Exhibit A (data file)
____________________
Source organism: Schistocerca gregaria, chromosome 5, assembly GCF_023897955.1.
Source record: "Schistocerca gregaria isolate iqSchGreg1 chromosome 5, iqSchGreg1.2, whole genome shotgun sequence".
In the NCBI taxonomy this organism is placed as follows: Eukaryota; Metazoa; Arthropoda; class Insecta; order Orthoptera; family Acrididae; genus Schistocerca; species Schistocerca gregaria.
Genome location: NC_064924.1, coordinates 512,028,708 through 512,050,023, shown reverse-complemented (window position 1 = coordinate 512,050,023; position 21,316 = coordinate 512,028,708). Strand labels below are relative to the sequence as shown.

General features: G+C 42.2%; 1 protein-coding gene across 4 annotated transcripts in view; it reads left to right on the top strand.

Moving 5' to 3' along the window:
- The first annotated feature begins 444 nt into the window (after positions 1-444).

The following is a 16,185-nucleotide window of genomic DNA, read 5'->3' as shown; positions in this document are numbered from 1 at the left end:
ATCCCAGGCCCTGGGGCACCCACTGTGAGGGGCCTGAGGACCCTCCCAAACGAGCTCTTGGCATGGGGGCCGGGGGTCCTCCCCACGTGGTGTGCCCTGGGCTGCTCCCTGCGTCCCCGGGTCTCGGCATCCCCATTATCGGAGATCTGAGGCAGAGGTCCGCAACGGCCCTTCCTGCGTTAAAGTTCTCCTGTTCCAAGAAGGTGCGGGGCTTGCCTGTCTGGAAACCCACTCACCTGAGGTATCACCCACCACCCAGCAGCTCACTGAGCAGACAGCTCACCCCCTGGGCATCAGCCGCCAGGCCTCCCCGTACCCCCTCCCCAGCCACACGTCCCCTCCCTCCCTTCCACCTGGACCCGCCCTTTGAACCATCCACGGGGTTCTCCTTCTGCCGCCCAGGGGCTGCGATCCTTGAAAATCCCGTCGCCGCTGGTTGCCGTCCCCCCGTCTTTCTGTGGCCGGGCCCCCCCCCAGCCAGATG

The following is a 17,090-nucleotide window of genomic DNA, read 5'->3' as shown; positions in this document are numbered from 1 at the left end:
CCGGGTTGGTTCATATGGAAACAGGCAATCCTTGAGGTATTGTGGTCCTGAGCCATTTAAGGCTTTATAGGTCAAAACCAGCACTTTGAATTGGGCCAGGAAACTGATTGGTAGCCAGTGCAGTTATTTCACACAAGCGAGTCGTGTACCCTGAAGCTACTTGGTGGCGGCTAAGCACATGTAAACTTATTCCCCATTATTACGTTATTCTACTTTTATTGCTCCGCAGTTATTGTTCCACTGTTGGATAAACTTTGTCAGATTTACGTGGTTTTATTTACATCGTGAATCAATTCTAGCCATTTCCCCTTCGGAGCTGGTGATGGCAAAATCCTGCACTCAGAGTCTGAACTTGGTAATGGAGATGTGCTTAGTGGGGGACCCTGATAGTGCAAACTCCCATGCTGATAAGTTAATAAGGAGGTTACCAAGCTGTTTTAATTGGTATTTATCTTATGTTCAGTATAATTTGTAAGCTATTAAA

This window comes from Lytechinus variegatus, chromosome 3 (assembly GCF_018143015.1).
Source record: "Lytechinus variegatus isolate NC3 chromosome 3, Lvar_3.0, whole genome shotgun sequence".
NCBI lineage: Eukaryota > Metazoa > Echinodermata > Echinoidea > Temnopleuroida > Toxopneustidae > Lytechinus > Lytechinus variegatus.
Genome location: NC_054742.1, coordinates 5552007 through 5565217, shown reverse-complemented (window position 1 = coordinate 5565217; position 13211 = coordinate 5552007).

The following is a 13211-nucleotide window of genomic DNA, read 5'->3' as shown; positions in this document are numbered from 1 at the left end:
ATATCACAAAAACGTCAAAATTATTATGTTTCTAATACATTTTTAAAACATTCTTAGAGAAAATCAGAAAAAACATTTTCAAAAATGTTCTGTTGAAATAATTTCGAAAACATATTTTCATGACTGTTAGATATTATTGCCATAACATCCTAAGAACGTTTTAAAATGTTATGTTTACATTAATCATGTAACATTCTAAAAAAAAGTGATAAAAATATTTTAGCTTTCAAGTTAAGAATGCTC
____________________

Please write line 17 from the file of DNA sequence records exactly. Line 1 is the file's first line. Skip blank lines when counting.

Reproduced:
ATATCACAAAAACGTCAAAATTATTATGTTTCTAATACATTTTTAAAACATTCTTAGAGAAAATCAGAAAAAACATTTTCAAAAATGTTCTGTTGAAATAATTTCGAAAACATATTTTCATGACTGTTAGATATTATTGCCATAACATCCTAAGAACGTTTTAAAATGTTATGTTTACATTAATCATGTAACATTCTAAAAAAAAGTGATAAAAATATTTTAGCTTTCAAGTTAAGAATGCTC